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Discussion Starter #1
after an interesting thred ive seen i wanted to start a topic.

BREEDING.

why ? Why not rescue a horse in need theres tons of greenies if you want a prospect or training project. theres also tons' of school masters at those auctions. as well as babys. IMO a lot of 'breeders' arent breeders. they are muny hungry and dont care 100% about their mares well being in the long run. Not saying any one on here is that way.. thats the majority though.

so WHY do you, or would you breed over rescuing a living breathing in need of help horse rather than bringing in another life to this moneyless world to just possibly end up at auction ?

not trying to get on any ones bad side im interested in hearing opinions.

I myself wont ever breed my mares. im a supporter of rescue as thats where all my horse's have come from.
 

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As a general rule I'd rather rescue than breed. I am NOT, however, saying that breeding is not okay. I think it depends very much on the situation. I think the only time you should breed horses is if they have very promising bloodlines and you are looking for a horse which will excel in a specific discipline. I think that if you breed just to breed or because you just want a baby, then rescuing is definitely the way you should go.
 

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This is a big issue with me.

Personally, I feel that if someone wants to breed their horse, they have the right to do so. I obviously would prefer that only high quality horses be bred in responsible settings, but honestly if the conditions are right and the person is a responsible horse owner that is prepared to take on the burden of having a foal around, who are we or anyone else to judge them for that.

There are a lot of reasons not to rescue. Some people are breeding to get a horse that can potentially be ridden and shown. A lot of rescue horse's have health problems that do not allow riding or showing for that matter. Many rescues won't even ALLOW you to show a perfectly sound horse. Another reason is that they want a baby out of their own horse, for bloodlines or whatever other reason. Many people think that this is "cruel because there are helpless horses out there.." I think this is not the case. As much as I feel terrible about the horse's out there that are in need of good homes and care, it isn't my fault or responsibility. It's almost like the people who breed are blamed for those homeless horse's existence. As long as they are being responsible, they have absolutely nothing to do with the problem.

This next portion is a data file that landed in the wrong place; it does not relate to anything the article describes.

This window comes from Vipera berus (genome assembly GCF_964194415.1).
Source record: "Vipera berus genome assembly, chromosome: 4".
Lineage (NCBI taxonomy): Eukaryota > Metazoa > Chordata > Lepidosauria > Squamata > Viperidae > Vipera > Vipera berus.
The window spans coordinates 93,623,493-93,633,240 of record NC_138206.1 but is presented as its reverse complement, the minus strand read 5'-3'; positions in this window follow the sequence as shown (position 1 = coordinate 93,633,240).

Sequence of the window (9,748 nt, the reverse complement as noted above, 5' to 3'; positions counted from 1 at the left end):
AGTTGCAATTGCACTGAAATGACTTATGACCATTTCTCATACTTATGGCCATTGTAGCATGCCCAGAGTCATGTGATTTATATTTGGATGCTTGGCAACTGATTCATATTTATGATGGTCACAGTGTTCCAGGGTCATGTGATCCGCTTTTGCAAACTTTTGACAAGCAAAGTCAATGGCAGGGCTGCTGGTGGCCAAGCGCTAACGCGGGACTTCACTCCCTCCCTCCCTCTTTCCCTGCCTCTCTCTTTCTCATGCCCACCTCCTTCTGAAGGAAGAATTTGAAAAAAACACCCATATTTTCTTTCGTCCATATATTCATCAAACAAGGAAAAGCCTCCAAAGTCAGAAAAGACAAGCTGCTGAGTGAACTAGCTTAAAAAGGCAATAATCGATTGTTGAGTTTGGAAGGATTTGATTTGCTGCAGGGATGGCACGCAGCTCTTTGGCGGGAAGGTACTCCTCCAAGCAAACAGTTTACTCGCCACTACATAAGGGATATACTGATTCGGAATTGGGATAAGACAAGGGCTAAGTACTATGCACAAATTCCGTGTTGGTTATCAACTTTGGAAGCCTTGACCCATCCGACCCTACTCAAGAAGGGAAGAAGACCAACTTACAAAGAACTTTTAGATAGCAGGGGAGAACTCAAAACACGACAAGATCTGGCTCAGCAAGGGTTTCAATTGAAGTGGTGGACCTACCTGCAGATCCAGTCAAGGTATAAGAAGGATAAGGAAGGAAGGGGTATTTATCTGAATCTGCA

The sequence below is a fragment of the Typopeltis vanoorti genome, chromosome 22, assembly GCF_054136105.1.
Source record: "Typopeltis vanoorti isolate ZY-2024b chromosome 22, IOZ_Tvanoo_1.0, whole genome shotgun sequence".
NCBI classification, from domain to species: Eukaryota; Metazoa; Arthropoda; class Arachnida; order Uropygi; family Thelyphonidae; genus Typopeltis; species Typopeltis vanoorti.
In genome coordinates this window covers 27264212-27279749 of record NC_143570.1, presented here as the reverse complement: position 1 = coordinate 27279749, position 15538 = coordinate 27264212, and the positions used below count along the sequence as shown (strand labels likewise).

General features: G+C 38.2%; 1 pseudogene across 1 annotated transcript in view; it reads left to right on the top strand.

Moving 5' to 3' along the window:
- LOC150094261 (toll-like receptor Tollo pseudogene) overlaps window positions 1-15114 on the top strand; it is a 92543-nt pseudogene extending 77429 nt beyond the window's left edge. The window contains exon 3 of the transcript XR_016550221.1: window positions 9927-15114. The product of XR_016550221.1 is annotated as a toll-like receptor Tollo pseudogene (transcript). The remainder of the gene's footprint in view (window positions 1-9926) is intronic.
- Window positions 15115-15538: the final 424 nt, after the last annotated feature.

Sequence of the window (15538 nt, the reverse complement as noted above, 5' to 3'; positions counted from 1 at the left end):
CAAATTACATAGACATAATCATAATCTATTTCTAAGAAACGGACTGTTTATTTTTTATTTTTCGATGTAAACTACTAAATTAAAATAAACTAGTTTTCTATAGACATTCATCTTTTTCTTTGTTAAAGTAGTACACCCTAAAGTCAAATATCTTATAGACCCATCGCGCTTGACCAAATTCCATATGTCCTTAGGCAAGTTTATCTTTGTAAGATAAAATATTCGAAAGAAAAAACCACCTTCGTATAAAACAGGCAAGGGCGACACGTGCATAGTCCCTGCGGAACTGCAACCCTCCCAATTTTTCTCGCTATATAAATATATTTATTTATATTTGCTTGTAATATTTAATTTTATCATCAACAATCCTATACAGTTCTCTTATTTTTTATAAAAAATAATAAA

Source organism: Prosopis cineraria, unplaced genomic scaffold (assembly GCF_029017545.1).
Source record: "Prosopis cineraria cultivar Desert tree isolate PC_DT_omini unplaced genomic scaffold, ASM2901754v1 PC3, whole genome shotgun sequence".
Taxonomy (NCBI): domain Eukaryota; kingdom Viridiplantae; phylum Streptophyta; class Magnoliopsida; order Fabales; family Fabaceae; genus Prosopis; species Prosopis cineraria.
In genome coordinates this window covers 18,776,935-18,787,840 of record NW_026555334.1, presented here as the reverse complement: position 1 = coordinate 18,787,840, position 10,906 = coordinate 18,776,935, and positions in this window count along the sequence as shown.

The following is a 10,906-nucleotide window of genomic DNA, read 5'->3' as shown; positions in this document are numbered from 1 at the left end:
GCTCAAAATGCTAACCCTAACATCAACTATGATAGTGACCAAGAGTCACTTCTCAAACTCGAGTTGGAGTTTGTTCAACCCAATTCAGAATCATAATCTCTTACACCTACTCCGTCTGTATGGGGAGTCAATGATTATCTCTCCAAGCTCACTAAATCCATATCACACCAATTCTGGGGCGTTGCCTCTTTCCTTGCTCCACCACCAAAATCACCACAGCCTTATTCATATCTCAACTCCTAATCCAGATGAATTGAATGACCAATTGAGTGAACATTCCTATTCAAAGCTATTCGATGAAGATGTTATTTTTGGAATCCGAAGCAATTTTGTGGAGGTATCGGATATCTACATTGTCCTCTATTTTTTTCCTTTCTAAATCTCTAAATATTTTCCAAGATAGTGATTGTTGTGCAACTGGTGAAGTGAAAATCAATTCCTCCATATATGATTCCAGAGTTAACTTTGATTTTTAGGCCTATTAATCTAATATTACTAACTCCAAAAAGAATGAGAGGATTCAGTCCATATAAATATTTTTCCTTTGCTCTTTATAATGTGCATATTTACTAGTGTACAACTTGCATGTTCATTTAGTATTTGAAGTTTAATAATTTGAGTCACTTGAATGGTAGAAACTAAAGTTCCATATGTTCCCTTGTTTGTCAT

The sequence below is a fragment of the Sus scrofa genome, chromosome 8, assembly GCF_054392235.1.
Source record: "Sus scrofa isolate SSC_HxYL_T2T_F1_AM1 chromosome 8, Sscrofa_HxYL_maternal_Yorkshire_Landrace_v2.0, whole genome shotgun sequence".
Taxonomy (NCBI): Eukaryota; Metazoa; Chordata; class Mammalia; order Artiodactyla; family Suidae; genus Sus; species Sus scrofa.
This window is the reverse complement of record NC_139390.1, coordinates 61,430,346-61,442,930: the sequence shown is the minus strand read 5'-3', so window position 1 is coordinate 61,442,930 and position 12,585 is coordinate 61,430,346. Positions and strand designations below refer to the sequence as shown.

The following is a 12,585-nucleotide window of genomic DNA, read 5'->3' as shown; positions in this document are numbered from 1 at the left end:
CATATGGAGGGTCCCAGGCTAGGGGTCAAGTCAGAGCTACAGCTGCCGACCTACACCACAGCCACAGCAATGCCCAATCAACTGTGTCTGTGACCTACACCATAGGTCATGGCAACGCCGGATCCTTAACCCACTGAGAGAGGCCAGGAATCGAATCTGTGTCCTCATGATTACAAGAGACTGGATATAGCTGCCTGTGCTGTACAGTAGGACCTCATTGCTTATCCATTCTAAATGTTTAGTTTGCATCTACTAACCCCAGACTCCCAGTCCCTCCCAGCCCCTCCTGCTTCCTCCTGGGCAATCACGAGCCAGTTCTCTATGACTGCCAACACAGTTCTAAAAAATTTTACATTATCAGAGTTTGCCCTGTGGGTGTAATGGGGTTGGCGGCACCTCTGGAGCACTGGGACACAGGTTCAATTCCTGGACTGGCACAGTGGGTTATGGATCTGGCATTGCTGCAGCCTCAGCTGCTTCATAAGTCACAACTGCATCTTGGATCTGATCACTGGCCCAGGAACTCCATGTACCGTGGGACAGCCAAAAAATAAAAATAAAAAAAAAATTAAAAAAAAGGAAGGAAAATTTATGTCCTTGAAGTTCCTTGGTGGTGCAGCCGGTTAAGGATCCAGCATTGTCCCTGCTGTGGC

Don't get me wrong, I would love to run out and rescue as many horse's as possible, but you can't judge someone because they don't want to and would rather breed. It's not a crime, it's a personal decision.
 

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I would rather breed. For several reasons.

One the chance of finding what I want and need at a rescue is slime to none. Plane and simple. The horses that I want do not hit rescues. If they do the chances I would find them at the time I want one and get their papers and be able to do what I want with that horse are even slimmer.

That leads me to my next reason I do not rescue. The limitations on what I can do with that horse. Most of the time you get no papers so you do not know the lines of the horse. Once you do get them trained you can not sell them for their value you either have to return them to the rescue or re home then to an approved home. So that limits what I can do with MY PROPERTY. So that is a very very big turn off for me.
 

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I think it all depends on what you have and what you want to do with the baby.

If someone has a great mare and breed it to the great stud (I know some examples around here as well as some examples on this forum) for the particular discipline that baby would be potentially good, then why not? You know what you are getting and the potential of the baby and you can start it from ground zero. Of course, things happen too, but it worse the risk IMO.

However if someone decides to breed a mare just to get a foal, that's something I don't think I can understand. Even from financial point of view: it's just much cheaper to get a baby at the auction or even from private buyer. So for such cases I'd say rescue!
 

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Uh oh. This thread is either going to be really great and informative...or really bad.

I buy. I don't like auctions despite getting my current horse from one. I don't get enough information about the horse and it makes too many impulse buys. Maybe thats just for me though. I wouldn't mind getting a horse from a rescue, but I am more inclined to buy. That way I know exactly what I am getting and if it fits what I need.

There are certain times when breeding is certainly the right choice though. If you know what you are doing, have the money and time to put into breeding a mare. I think if you just want to plod around on the trails and muck around at local shows, buy/rescue. If you need a certain type of high caliber horse for performance, I have no problem with breeding.